# Why do you want more?

There exists a set of applications which require a toolkit which works with n-Dimensional data, where **n** is greater than 2. This set of applications have traditionally been the domain of data visualization packages. These packages perform very well and permit many forms of data exploration which typical GIS packages (including GeoTools) do not support. However, geospatial support in these packages tends to be very sparse. This is important when the data being processed or visualized is strongly geospatial (e.g., numerical weather prediction). One can either use the custom programs developed by a specific community for specific purposes (and perform no other analyses), or one can "dumb down" the data so that a lowly GIS can understand it (and perform some basic analyses).

We (the USDA Forest Service) have been presented with a data integration problem whereby several models from different domains are required to interoperate. This project also requires that we set up a distributed modeling system, whereby the output of the course-scale model run at our center must be used as input to the high-resolution regional modeling centers. Without going into more detail, I hope it is possible to see that the path of least resistance led us to augment GeoTools' current coverage functionality using pre-existing international standards. The alternative is to cobble together a data integration, processing, and distribution system unique to our needs which could probably never be re-used with any other combination of models or tools.

Our partners (the Naval Undersea Research Center, a division of NATO) have a similar problem in a different application domain. Additional information about that project should be given by them in order to avoid any misrepresentation, omission, embellishments, or misunderstandings. But specifics aside, both NURC and the USDA Forest Service recognize the value of producing a toolkit instead of a non-reusable unique solution.

Therefore, I write this wiki page.

# How many dimensions can OGC represent?

It is common to require 5D data in fields like computational fluid dynamics and numerical weather prediction. Of these five dimensions, three are spatial, one is temporal, and one is a "category" axis, which represents many different quantities (e.g., component of a wind vector, concentration of a chemical, pressure, temperature, etc.) Generalizing this problem to n-Dimensional data, we can see that of the "n" dimensions, some dimensions are spatial, some are temporal, and the remainder are "other". The essential problem is that OGC specifications only contain a vocabulary for describing spatial or temporal dimensions, leaving the case of "other" unhandled. The root cause of this is stated in Topic 2, which is also ISO 19111:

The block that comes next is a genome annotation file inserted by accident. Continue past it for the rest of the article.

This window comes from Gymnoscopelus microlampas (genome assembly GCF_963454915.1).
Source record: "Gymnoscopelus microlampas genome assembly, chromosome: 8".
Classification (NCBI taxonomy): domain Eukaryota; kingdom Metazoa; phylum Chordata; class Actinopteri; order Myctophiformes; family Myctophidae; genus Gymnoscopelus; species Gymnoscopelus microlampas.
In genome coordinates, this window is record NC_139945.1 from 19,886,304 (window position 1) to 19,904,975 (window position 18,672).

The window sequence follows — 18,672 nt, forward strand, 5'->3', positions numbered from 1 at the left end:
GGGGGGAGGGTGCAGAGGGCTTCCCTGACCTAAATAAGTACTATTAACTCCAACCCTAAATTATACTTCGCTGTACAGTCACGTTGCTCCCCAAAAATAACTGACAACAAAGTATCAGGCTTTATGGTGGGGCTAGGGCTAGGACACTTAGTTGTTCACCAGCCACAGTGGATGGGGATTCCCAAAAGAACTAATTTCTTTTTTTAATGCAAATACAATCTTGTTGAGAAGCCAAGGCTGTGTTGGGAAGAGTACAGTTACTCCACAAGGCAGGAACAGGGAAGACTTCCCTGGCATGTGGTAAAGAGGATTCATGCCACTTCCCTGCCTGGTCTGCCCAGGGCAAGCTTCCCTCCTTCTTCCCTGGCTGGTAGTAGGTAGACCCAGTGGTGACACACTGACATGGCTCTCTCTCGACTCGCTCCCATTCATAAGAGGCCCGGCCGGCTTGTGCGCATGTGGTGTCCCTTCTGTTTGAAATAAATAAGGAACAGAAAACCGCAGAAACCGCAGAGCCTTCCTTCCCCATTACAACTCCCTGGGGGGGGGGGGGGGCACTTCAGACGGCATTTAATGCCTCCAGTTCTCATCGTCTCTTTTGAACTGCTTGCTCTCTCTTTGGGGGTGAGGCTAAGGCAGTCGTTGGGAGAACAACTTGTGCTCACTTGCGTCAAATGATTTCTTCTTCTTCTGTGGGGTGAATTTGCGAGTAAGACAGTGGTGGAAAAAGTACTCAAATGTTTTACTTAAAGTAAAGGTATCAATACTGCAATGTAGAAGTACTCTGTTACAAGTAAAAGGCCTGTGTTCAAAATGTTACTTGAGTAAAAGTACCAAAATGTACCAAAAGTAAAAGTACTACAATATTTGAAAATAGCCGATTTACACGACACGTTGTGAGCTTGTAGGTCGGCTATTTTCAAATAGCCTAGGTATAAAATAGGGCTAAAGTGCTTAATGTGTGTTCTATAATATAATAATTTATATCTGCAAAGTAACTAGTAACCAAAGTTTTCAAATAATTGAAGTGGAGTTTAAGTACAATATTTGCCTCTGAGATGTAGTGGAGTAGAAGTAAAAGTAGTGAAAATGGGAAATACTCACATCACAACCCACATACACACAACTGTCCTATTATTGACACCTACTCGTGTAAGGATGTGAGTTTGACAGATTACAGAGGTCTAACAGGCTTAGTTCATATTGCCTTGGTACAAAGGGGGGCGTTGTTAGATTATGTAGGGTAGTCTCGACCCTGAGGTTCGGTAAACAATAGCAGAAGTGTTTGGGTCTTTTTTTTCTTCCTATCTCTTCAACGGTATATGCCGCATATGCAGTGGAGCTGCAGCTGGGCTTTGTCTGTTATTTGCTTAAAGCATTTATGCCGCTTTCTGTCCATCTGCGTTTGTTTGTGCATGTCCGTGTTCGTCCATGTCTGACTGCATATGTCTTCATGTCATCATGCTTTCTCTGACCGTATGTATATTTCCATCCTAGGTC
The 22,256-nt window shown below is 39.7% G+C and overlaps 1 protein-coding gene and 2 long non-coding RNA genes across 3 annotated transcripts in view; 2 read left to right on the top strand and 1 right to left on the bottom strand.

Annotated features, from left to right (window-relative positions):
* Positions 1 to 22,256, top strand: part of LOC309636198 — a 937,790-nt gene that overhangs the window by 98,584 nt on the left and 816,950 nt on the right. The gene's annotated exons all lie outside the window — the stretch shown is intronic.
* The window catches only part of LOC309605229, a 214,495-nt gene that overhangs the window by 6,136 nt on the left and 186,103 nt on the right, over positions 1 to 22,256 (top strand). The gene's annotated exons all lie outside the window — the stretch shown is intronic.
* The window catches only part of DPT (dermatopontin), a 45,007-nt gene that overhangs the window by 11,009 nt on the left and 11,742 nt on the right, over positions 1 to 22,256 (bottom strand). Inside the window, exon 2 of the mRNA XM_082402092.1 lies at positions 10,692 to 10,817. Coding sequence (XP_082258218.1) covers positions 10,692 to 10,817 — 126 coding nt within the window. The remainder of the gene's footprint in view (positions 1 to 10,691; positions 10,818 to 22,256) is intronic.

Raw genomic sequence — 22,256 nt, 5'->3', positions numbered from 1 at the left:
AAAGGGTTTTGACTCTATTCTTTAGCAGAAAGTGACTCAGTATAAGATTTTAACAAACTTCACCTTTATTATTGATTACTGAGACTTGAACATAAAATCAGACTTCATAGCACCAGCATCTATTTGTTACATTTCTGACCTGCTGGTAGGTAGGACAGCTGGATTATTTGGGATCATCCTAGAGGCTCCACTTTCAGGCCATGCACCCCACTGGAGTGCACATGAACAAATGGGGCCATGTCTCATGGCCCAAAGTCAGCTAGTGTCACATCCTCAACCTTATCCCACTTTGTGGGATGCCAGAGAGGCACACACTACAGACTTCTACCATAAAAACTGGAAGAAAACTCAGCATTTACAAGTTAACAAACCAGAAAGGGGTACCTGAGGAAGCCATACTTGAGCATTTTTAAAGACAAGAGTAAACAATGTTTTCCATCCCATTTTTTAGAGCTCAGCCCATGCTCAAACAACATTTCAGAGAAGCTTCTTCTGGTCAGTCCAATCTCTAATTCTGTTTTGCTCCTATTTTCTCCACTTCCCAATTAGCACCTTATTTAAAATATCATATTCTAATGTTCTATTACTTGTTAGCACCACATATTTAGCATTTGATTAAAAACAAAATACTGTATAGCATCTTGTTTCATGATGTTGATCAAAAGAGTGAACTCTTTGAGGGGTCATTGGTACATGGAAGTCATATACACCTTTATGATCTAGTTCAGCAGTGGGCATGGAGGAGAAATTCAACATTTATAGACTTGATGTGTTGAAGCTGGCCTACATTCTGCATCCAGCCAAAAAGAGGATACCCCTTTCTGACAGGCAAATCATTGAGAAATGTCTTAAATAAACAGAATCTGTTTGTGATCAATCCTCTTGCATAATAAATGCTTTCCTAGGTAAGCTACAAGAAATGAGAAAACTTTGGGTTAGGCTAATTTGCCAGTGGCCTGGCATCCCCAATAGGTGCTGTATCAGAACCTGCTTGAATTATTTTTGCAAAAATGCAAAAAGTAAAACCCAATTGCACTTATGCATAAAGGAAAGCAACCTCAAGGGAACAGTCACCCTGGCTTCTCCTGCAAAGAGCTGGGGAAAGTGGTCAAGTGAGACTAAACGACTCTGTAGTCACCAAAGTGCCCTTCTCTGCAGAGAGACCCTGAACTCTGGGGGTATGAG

**From ISO19111**

This International Standard defines the conceptual schema for the description of spatial referencing by coordinates, optionally extended to spatio-temporal referencing. It describes the minimum data required to define 1-, 2-, and 3-dimensional spatial coordinate reference systems with an extension to merged spatial-temporal reference systems. It allows additional descriptive information to be provided.

Any dimension which is not spatial or temporal is not representable in the OGC/ISO CRS framework. Assuming the maximum of 3 spatial and 1 temporal dimension, this allows us to represent, at most, a 4D + bands configuration. It also leaves us unable to use an axis with units of Volts, Mass, Velocity, etc. This shortcoming is important because it means that derived products (like histograms) are not expressable in the OGC framework. One cannot even write valid metadata to describe the dataset because ISO 19115 is based upon the same CRS framework.

# What would a hack look like?

One could choose to represent the fifth dimension as a series of bands. Alternatively, one could create one 4D dataset for each value present in the fifth axis. Both schemes lead directly to the problem of mapping values along the fifth dimension into 4 dimensional space. One either maps values along the fifth axis to a particular band or to a particular 4D coverage.

The problem with representing the fifth dimension as a sample band is that it fragments the index into the grid. The fifth dimension is the result of the evaluate() operation on the other four dimensions. One maintains a 4D index, then retrieves only the *i-th* property of the query. There is no easy way to subset using the fifth dimension.

Likewise, the index is fragmented when the fifth axis is represented by completely independent 4D grids. Data selection becomes complex.

# Are you proposing a solution?

Unfortunately, no. This topic was investigated because our current effort involves revisiting coverages. Our immediate needs are not for generic N dimensional functionality, but for 4D + bands functionality. We were hoping to create a system whereby our 4D + bands requirement was just a subset of the capabilities of a more general data processing and visualization system.